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Man was dragged to his death on the Red Line because a door safety mechanism failed, federal investigators say

Red Line car in the shop

The deadly Red Line car after the death. Photo by NTSB.

Robinson Lalin died in a Red Line tunnel just past Broadway station because he tried to exit the train through the one door on which a mechanism intended to keep the train from moving if it wasn't fully closed failed, the National Transportation Safety Board reported this morning.

In its brief initial report, in an investigation it says is ongoing, the NTSB says the MBTA checked all the doors on Red Line trains and found only the one in which Lalin got stuck was broken that way.

MBTA trains are designed and equipped with safety features to prevent them from moving when the passenger doors are obstructed. NTSB investigators examined and tested the railcar involved after the accident, identifying a fault in a local door control system that enabled the train to move with the door obstructed. The MBTA immediately initiated a fleet inspection looking for the identified fault in other railcars to prevent reoccurrence. The MBTA reported that no other similar faults were found during the inspection.

The report does not say whether the train operator visually checked the doors before starting the inbound train moving.

The bureau also summarized what happened as Lalin was trying to get off the train around 12:30 a.m. on April 10:

Surveillance video reviewed by National Transportation Safety Board (NTSB) investigators showed that the passenger attempted to exit the six-car train through the side passenger door of the railcar they were riding in as the train doors were closing. In the attempt to exit the train, the passenger’s right arm was trapped in the door. The train departed the station, dragging the passenger along the platform about 105 feet and onto the surface below, near the tracks.

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Comments

Bad luck.

Too bad the T doesn't have any human operators to serve as the final safety check.

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I didnt know that the Red Line was 100% driverless.

Nice try Union Bro, but no cigar.

Maybe the issue is that the system that would prevent this failed. You know on those Red Line cars that are older than I am.

As far as human operators. I think you mean the person who was in the middle of the train that the T got rid of once they installed Cameras and a display near the driver. That is what this is there for. A second person wouldn't have prevented this, as the driver is suppose to look at the monitors.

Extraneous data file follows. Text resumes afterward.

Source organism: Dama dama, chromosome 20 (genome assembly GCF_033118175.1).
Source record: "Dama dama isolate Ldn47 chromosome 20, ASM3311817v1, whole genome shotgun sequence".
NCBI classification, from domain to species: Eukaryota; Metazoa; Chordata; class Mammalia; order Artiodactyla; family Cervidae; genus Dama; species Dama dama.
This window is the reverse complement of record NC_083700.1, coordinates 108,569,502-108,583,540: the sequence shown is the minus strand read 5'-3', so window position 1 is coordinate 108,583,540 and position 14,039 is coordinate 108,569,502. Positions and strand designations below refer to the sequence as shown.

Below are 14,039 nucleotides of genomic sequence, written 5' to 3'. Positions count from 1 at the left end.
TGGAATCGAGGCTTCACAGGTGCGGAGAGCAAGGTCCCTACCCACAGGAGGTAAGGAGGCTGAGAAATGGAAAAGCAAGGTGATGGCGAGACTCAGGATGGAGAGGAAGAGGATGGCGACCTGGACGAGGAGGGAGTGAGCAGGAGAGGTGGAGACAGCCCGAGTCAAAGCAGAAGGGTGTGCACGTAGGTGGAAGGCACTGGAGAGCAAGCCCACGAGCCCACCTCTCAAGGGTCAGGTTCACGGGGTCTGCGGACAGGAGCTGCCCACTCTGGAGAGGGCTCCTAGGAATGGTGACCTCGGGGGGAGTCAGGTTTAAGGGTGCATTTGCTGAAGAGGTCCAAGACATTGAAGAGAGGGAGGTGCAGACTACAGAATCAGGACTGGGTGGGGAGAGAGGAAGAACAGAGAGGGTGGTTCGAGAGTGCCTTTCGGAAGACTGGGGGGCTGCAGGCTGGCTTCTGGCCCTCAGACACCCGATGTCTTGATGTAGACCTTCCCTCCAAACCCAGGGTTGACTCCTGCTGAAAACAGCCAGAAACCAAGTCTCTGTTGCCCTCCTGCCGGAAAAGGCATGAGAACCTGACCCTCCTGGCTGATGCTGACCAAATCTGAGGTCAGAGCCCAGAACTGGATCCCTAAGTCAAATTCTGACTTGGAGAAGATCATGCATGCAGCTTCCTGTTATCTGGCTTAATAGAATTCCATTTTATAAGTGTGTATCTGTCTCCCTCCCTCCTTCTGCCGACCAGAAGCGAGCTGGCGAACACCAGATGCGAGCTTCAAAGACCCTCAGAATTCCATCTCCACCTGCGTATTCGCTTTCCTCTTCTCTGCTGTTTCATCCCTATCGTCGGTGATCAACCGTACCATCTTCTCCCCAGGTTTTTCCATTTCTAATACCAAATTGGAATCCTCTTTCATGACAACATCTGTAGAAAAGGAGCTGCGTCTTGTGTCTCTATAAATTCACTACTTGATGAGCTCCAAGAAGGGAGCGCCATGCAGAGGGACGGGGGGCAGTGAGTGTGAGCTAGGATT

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Wild guess that the comment you were responding to was sarcasm.

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I thought this happened at Broadway. Anyword if the MBTA has checked other cars for a safety issue regarding the doors? Are they tested regularly?

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Thanks for pointing that out; story fixed.

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Still waiting for the Transit police to release their report to see if they agree with the findings of the NTSB

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None of this explains why the 01500 Red Line cars have notices on the doors that say that the doors do not recycle.

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They used to have those notices until they completed a program to retrofit the doors with sensitive edge strips so that they should recycle. That appears to be the system or part of the system that failed.

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it will open but not automatically try to reclose - unlike how elevator doors operate. Rather, the operator has to close the doors instead. This type of door control system for subway cars was first used on New York City's Independent Subway (IND) lines in 1932.

The intent is to provide a check (the operator) to ensure the doors are no longer obstructed before they close. In this case, it was the system that detects obstructions that failed.

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Mr. Lalin was dragged 150 feet along the platform. Since the Red Lines cars are 60-70 feet long, that suggests that he was trapped in the middle or rear door of the second car. How could the operator of the train not have seen him? The operators are supposed to visually check that the doors are clear and no one is on the yellow rumble strip. It seems clear that someone died because the train operator couldn't be bothered to do his/her job. When are we going to see someone charged with homicide? Or is the T going to bury this?

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Can one of the more train-oriented readers identify how old the car in question is? And, of course, how many years past its expected lifespan it's now being pushed.

What a tragic, senseless fucking thing to happen. The MBTA and state should use this as a wake up call, but, of course, they won't.

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Was delivered in 1969 or 1970 and rebuilt in the late 1980s. I can't tell you what the expected lifespan is/was, but the Red Line fleet generally appears to be in better shape than the other lines with cars of similar age.

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